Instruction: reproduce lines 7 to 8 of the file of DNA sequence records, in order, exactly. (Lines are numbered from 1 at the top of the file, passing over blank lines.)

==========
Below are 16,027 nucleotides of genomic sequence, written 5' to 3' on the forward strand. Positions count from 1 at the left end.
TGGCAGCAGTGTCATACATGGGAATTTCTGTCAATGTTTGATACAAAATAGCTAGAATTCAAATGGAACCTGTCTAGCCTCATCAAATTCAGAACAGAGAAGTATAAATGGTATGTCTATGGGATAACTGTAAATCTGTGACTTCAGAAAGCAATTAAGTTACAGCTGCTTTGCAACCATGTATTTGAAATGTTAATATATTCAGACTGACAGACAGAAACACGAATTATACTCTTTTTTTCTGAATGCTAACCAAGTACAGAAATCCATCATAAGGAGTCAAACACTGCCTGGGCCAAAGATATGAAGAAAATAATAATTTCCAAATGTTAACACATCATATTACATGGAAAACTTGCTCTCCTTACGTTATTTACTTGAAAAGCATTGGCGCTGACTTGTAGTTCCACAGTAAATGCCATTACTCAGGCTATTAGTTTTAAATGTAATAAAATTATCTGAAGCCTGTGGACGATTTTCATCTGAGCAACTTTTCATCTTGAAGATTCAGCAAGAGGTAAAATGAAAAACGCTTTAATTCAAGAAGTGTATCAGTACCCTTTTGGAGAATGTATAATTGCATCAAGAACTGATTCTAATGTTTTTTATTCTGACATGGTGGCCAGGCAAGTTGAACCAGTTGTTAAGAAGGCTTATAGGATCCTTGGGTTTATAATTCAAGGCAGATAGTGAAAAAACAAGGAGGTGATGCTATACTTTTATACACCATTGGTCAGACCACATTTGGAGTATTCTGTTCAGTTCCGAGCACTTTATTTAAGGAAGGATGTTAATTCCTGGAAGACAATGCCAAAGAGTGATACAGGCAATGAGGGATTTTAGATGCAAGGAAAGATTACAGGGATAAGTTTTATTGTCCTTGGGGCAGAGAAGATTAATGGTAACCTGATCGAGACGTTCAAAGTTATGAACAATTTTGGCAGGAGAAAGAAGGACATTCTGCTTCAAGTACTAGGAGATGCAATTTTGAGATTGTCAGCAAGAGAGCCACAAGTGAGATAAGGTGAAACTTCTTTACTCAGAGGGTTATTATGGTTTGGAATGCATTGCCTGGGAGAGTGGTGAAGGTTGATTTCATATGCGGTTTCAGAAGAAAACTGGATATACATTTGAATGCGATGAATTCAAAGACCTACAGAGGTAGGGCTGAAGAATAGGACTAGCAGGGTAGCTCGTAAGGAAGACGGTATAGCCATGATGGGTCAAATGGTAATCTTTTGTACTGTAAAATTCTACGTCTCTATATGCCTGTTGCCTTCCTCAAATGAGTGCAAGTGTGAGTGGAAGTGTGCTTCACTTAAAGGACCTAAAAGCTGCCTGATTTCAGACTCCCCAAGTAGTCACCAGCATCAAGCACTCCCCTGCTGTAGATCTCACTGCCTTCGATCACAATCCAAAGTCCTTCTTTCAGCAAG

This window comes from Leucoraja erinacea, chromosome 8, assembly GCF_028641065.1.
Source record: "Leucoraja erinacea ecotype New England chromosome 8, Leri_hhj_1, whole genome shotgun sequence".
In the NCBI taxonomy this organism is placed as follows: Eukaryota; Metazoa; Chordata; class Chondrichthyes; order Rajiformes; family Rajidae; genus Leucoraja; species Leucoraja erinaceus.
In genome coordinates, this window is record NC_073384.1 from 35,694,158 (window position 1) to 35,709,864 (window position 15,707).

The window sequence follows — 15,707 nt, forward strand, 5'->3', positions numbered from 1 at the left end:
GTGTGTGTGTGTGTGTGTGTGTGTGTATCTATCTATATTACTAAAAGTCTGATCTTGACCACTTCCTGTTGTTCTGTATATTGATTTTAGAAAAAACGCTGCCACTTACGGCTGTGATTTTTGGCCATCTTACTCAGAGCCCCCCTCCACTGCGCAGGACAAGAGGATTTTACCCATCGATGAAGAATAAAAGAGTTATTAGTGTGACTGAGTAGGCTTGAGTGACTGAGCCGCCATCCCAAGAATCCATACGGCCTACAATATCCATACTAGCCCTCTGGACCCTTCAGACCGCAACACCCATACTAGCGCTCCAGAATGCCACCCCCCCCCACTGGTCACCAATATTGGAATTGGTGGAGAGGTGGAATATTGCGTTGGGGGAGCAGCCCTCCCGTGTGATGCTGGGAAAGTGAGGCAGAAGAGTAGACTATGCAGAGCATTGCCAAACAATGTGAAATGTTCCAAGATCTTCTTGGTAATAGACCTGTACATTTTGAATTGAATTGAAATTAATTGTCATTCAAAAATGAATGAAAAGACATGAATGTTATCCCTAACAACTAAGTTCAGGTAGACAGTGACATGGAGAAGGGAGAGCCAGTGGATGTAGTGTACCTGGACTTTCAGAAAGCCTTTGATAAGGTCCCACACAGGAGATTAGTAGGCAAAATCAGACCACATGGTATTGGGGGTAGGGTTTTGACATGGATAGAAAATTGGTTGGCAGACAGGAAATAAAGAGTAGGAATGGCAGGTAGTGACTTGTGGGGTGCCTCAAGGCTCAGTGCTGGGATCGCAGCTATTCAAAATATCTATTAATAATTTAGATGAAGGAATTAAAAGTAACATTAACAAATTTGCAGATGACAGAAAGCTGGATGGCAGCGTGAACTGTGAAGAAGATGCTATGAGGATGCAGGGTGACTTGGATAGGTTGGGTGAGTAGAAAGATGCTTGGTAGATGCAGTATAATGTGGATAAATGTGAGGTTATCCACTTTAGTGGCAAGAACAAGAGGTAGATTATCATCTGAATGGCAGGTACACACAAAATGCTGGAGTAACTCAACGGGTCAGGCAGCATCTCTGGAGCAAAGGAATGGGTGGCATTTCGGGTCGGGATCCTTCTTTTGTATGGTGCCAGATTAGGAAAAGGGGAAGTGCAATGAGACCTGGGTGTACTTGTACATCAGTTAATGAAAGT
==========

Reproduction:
The window sequence follows — 15,707 nt, forward strand, 5'->3', positions numbered from 1 at the left end:
GTGTGTGTGTGTGTGTGTGTGTGTGTATCTATCTATATTACTAAAAGTCTGATCTTGACCACTTCCTGTTGTTCTGTATATTGATTTTAGAAAAAACGCTGCCACTTACGGCTGTGATTTTTGGCCATCTTACTCAGAGCCCCCCTCCACTGCGCAGGACAAGAGGATTTTACCCATCGATGAAGAATAAAAGAGTTATTAGTGTGACTGAGTAGGCTTGAGTGACTGAGCCGCCATCCCAAGAATCCATACGGCCTACAATATCCATACTAGCCCTCTGGACCCTTCAGACCGCAACACCCATACTAGCGCTCCAGAATGCCACCCCCCCCCACTGGTCACCAATATTGGAATTGGTGGAGAGGTGGAATATTGCGTTGGGGGAGCAGCCCTCCCGTGTGATGCTGGGAAAGTGAGGCAGAAGAGTAGACTATGCAGAGCATTGCCAAACAATGTGAAATGTTCCAAGATCTTCTTGGTAATAGACCTGTACATTTTGAATTGAATTGAAATTAATTGTCATTCAAAAATGAATGAAAAGACATGAATGTTATCCCTAACAACTAAGTTCAGGTAGACAGTGACATGGAGAAGGGAGAGCCAGTGGATGTAGTGTACCTGGACTTTCAGAAAGCCTTTGATAAGGTCCCACACAGGAGATTAGTAGGCAAAATCAGACCACATGGTATTGGGGGTAGGGTTTTGACATGGATAGAAAATTGGTTGGCAGACAGGAAATAAAGAGTAGGAATGGCAGGTAGTGACTTGTGGGGTGCCTCAAGGCTCAGTGCTGGGATCGCAGCTATTCAAAATATCTATTAATAATTTAGATGAAGGAATTAAAAGTAACATTAACAAATTTGCAGATGACAGAAAGCTGGATGGCAGCGTGAACTGTGAAGAAGATGCTATGAGGATGCAGGGTGACTTGGATAGGTTGGGTGAGTAGAAAGATGCTTGGTAGATGCAGTATAATGTGGATAAATGTGAGGTTATCCACTTTAGTGGCAAGAACAAGAGGTAGATTATCATCTGAATGGCAGGTACACACAAAATGCTGGAGTAACTCAACGGGTCAGGCAGCATCTCTGGAGCAAAGGAATGGGTGGCATTTCGGGTCGGGATCCTTCTTTTGTATGGTGCCAGATTAGGAAAAGGGGAAGTGCAATGAGACCTGGGTGTACTTGTACATCAGTTAATGAAAGT